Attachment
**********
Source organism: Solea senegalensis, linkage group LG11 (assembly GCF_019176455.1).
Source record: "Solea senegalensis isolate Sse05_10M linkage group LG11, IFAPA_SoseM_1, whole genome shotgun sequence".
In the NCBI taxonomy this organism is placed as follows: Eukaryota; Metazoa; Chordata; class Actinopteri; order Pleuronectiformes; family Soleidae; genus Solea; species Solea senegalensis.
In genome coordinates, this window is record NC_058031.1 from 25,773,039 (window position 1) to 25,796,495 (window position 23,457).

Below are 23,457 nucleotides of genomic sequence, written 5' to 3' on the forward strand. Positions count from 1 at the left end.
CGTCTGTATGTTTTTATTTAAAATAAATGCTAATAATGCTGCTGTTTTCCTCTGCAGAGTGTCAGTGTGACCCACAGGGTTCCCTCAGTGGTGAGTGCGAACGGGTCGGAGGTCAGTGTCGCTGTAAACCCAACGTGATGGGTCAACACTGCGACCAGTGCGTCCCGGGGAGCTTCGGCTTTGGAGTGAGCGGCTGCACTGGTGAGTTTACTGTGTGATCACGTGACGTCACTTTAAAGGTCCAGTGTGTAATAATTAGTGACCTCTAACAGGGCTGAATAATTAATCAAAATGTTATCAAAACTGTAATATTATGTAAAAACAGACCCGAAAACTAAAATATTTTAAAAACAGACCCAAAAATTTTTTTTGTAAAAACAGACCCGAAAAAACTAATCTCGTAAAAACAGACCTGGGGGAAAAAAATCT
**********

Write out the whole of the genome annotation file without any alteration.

Source organism: Solea senegalensis, linkage group LG11 (assembly GCF_019176455.1).
Source record: "Solea senegalensis isolate Sse05_10M linkage group LG11, IFAPA_SoseM_1, whole genome shotgun sequence".
In the NCBI taxonomy this organism is placed as follows: Eukaryota; Metazoa; Chordata; class Actinopteri; order Pleuronectiformes; family Soleidae; genus Solea; species Solea senegalensis.
In genome coordinates, this window is record NC_058031.1 from 25,773,039 (window position 1) to 25,796,495 (window position 23,457).

Below are 23,457 nucleotides of genomic sequence, written 5' to 3' on the forward strand. Positions count from 1 at the left end.
CGTCTGTATGTTTTTATTTAAAATAAATGCTAATAATGCTGCTGTTTTCCTCTGCAGAGTGTCAGTGTGACCCACAGGGTTCCCTCAGTGGTGAGTGCGAACGGGTCGGAGGTCAGTGTCGCTGTAAACCCAACGTGATGGGTCAACACTGCGACCAGTGCGTCCCGGGGAGCTTCGGCTTTGGAGTGAGCGGCTGCACTGGTGAGTTTACTGTGTGATCACGTGACGTCACTTTAAAGGTCCAGTGTGTAATAATTAGTGACCTCTAACAGGGCTGAATAATTAATCAAAATGTTATCAAAACTGTAATATTATGTAAAAACAGACCCGAAAACTAAAATATTTTAAAAACAGACCCAAAAATTTTTTTTGTAAAAACAGACCCGAAAAAACTAATCTCGTAAAAACAGACCTGGGGGAAAAAAATCT